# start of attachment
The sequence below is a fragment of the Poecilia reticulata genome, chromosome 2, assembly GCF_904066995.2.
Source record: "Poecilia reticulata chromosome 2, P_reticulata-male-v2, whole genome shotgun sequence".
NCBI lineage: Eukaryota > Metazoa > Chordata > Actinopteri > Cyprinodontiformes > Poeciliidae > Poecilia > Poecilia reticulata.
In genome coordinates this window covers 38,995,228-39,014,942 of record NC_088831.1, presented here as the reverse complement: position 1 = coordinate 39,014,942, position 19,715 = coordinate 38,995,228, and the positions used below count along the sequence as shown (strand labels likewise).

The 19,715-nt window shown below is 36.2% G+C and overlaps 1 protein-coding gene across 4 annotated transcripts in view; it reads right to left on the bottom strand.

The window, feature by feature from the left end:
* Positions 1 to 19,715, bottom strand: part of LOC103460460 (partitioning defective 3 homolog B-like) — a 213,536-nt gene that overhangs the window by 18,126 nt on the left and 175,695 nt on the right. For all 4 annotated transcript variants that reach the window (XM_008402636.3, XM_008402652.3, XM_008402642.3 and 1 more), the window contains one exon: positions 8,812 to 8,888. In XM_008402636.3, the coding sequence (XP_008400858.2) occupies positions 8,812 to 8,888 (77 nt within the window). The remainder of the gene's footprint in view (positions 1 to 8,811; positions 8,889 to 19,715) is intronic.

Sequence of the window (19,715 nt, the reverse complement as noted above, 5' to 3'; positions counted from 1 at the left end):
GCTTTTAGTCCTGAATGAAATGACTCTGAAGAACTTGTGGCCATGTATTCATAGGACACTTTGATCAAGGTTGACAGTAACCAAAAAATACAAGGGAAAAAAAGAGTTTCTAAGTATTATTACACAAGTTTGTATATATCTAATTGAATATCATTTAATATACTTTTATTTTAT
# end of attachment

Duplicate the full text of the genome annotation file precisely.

The sequence below is a fragment of the Poecilia reticulata genome, chromosome 2, assembly GCF_904066995.2.
Source record: "Poecilia reticulata chromosome 2, P_reticulata-male-v2, whole genome shotgun sequence".
NCBI lineage: Eukaryota > Metazoa > Chordata > Actinopteri > Cyprinodontiformes > Poeciliidae > Poecilia > Poecilia reticulata.
In genome coordinates this window covers 38,995,228-39,014,942 of record NC_088831.1, presented here as the reverse complement: position 1 = coordinate 39,014,942, position 19,715 = coordinate 38,995,228, and the positions used below count along the sequence as shown (strand labels likewise).

The 19,715-nt window shown below is 36.2% G+C and overlaps 1 protein-coding gene across 4 annotated transcripts in view; it reads right to left on the bottom strand.

The window, feature by feature from the left end:
* Positions 1 to 19,715, bottom strand: part of LOC103460460 (partitioning defective 3 homolog B-like) — a 213,536-nt gene that overhangs the window by 18,126 nt on the left and 175,695 nt on the right. For all 4 annotated transcript variants that reach the window (XM_008402636.3, XM_008402652.3, XM_008402642.3 and 1 more), the window contains one exon: positions 8,812 to 8,888. In XM_008402636.3, the coding sequence (XP_008400858.2) occupies positions 8,812 to 8,888 (77 nt within the window). The remainder of the gene's footprint in view (positions 1 to 8,811; positions 8,889 to 19,715) is intronic.

Sequence of the window (19,715 nt, the reverse complement as noted above, 5' to 3'; positions counted from 1 at the left end):
GCTTTTAGTCCTGAATGAAATGACTCTGAAGAACTTGTGGCCATGTATTCATAGGACACTTTGATCAAGGTTGACAGTAACCAAAAAATACAAGGGAAAAAAAGAGTTTCTAAGTATTATTACACAAGTTTGTATATATCTAATTGAATATCATTTAATATACTTTTATTTTAT